And this is what I do know for sure because I’ve been doing it a long time: If you can just capture the humanity of the people of the stories you’re telling, you then get that much closer to your own humanity. And you can confront your bias and you can build your credibility and hone your instincts and compound your compassion. You can use your gifts, that’s what you’re really here to do, to illuminate the darkness in our world.
So this is what I also know: This moment in time, this is your time to rise. It is. Even though you can’t go anywhere, you can’t stand in line at Starbucks, you can’t go to a party, you can’t go any place where anywhere you turn people are talking about how bad things are, how terrible it is. And this is what I know: The problem is everybody is meeting hysteria with more hysteria and then we’re all becoming hysterical and it’s getting worse. What I’ve learned all these years is that we’re not supposed to match it or even get locked into resisting or pushing against it. We’re supposed to see this moment in time for what it is. We’re supposed to see through it and then transcend it. That is how you overcome hysteria. And that is how you overcome the sniping at one another, the trolling, the mean-spirited partisanship on both sides of the aisle, the divisiveness, the injustices, and the out-and-out hatred. You use it. Use this moment to encourage you, to embolden you, and to literally push you into the rising of your life. And to borrow a phrase from my beloved mentor Maya Angelou: Just like moons and like suns, with the certainty of tides, just like hopes springing high, you will rise.
So your job now, let me tell you, is to take everything you’ve learned here and use what you learned to challenge the left, to challenge the right, and the center. When you see something, you say something, and you say it with the facts and the reporting to back it up. Here’s what you have to do: You make the choice everyday, every single day, to exemplify honesty because the truth, let me tell you something about the truth, the truth exonerates and it convicts. It disinfects and it galvanizes. The truth has always been and will always be our shield against corruption, our shield against greed and despair. The truth is our saving grace. And not only are you here, USC Annenberg, to tell it, to write it, to proclaim it, to speak it, but to be it. Be the truth. Be the truth.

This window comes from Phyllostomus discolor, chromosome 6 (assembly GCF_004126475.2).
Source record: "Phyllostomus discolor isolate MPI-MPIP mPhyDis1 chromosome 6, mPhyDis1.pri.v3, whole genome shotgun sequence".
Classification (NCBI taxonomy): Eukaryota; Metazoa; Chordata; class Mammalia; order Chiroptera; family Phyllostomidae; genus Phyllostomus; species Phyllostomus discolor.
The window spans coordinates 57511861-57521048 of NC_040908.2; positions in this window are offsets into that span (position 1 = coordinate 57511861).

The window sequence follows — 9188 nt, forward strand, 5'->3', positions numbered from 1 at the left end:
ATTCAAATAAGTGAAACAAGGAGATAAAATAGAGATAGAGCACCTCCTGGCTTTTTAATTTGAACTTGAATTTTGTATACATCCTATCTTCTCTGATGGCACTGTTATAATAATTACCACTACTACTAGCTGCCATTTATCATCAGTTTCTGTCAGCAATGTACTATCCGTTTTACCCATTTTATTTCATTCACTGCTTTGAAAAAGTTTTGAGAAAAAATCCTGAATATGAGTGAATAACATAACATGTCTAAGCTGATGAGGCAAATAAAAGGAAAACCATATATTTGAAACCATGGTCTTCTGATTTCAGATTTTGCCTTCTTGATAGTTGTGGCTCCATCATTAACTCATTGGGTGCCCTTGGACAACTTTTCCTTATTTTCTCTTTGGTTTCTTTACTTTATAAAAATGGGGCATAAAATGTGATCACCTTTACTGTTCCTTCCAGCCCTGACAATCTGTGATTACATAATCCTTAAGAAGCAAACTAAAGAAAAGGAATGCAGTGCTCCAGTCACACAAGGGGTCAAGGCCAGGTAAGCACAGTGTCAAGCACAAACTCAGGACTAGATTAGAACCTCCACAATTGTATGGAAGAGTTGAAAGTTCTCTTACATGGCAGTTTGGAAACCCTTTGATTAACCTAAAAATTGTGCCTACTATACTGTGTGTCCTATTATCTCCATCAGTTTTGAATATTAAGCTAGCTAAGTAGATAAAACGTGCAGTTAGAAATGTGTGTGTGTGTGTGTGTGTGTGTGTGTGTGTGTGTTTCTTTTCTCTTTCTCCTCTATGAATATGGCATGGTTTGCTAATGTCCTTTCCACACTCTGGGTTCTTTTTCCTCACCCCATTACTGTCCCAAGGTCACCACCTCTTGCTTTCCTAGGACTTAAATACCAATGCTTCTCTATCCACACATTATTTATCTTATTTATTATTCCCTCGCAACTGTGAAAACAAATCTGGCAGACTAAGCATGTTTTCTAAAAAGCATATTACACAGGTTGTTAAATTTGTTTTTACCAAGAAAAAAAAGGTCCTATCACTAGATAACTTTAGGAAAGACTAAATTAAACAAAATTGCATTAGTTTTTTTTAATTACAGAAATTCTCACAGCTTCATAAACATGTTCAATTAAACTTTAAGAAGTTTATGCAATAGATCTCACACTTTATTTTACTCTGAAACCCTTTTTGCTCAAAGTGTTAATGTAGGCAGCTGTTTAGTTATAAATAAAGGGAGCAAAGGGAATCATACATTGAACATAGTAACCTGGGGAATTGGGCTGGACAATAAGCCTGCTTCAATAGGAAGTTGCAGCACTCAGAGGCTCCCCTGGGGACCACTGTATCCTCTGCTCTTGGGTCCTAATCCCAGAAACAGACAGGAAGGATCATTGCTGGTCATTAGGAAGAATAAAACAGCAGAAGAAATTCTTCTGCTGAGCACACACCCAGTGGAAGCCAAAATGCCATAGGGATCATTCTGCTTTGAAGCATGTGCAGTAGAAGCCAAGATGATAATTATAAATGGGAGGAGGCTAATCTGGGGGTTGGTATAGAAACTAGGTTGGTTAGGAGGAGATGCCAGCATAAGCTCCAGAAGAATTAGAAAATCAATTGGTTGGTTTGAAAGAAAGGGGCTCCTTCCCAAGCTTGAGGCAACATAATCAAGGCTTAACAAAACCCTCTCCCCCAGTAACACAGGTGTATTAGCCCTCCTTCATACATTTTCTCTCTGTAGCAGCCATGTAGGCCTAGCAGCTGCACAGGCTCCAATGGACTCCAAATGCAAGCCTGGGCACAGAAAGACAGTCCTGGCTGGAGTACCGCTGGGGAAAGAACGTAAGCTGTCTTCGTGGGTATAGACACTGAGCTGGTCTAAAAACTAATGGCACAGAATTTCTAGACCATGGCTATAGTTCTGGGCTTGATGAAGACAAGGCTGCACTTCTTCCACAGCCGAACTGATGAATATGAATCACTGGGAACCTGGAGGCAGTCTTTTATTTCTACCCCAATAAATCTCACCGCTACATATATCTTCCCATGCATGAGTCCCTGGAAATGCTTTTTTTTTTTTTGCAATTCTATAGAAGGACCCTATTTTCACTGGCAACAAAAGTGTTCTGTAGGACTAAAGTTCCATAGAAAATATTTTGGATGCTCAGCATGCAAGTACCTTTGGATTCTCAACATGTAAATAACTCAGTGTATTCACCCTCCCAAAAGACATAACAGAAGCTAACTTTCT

So I want to get down to the real reason we’re here today. In about an hour and a half, you’re going to be catapulted into a world that appears to have gone off its rocker. And I can tell you I’ve hosted the Oprah show for 25 years, number one show. Never missed a day. Never missed a day. Twenty five years, 4,561 shows. So I know how to talk, I can tell you that, but I was a little intimidated coming here because graduations, it’s tough, it’s hard trying to come up with something to share with you that you haven’t already heard. Any information or guidance I can offer is nothing that your parents or your deans or professors or Siri haven’t already provided. So I’m here to really tell you: I don’t have any new lessons. I don’t have any new lessons. But I often think that it’s not the new lessons so much as it is really learning the old ones again and again. So here are variations on a few grand themes beginning with this: Pick a problem, any problem, the list is long. Here are just a few that are at the top of my list. There’s gun violence and there’s climate change, there’s systemic racism, economic inequality, media bias. The homeless need opportunity, the addicted need treatment, the Dreamers need protection, the prison system needs reforming, the LGBTQ community needs acceptance, the social safety net needs saving, and the misogyny needs to stop. Needs to stop. But you can’t fix everything and you can’t save every soul. But what can you do? Here and now I believe you have to declare war on one of our most dangerous enemies, and that is cynicism. Because when that little creature sinks its hooks into you, it’ll cloud your clarity, it’ll compromise your integrity, it’ll lower your standards, it’ll choke your empathy. And sooner or later, cynicism shatters your faith. When you hear yourself saying, “Ah, it doesn’t matter what one person says, oh well, so what, it doesn’t matter what I do, who cares?” When you hear yourself saying that, know that you’re on a collision course for our culture. And I understand how it’s so easy to become disillusioned, so tempting to allow apathy to set in, because anxiety is being broadcast on 157 channels, 24 hours a day, all night long. And everyone I know is feeling it. But these times, these times, are here to let us know that we need to take a stand for our right to have hope and we need to take a stand with every ounce of wit and courage we can muster. The question is: What are you willing to stand for? That question is going to follow you throughout your life. And here’s how you answer it. You put your honor where your mouth is. Put your honor where your mouth is. When you give your word, keep it. Show up. Do the work. Get your hands dirty. And then you’ll begin to draw strength from the understanding that history is still being written. You’re writing it every day. The wheels still in spin. And what you do or what you don’t do will be a part of it. You build a legacy not from one thing but from everything. I remember when I just opened my school in 2007, I came back and I had the great joy of sitting at Maya Angelou’s table. She hadn’t been able to attend the opening in South Africa. And I said to her, “Oh Maya, the Oprah Winfrey Leadership Academy, that’s going to be my greatest legacy.” I remember she was standing at the counter making biscuits, and she turned, she put the dough down, and she looked at me and she said, “You have no idea what your legacy will be.” I said, “Excuse me? I just opened this school and these girls, and it’s going to be … ” And she said, “You have no idea what your legacy will be, because your legacy is every life you touch. Every life you touch.” That changed me.